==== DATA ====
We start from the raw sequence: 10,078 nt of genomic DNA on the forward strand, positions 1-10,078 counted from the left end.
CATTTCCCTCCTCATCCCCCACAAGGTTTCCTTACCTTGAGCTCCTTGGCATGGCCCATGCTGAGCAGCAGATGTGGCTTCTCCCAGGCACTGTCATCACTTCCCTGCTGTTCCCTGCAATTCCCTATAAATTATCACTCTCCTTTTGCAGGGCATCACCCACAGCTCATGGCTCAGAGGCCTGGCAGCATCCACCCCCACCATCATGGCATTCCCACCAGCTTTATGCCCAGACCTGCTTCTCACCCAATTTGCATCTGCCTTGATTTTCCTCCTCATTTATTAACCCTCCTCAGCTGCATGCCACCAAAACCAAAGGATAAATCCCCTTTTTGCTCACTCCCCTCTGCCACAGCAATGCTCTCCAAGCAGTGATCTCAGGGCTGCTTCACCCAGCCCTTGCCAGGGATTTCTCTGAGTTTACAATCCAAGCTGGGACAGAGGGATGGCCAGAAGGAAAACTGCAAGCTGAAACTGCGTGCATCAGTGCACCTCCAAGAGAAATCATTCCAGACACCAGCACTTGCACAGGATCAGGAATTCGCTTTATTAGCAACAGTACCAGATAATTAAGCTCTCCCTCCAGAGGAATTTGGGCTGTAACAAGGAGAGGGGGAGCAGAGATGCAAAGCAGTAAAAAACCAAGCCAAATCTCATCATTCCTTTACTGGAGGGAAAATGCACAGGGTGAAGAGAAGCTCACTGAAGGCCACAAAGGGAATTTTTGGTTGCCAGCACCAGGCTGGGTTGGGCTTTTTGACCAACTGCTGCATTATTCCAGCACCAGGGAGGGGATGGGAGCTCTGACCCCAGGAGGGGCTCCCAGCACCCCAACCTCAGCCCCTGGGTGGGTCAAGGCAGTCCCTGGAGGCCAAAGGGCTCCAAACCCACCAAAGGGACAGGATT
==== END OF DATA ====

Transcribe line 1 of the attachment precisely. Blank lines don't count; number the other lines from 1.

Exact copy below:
We start from the raw sequence: 10,078 nt of genomic DNA on the forward strand, positions 1-10,078 counted from the left end.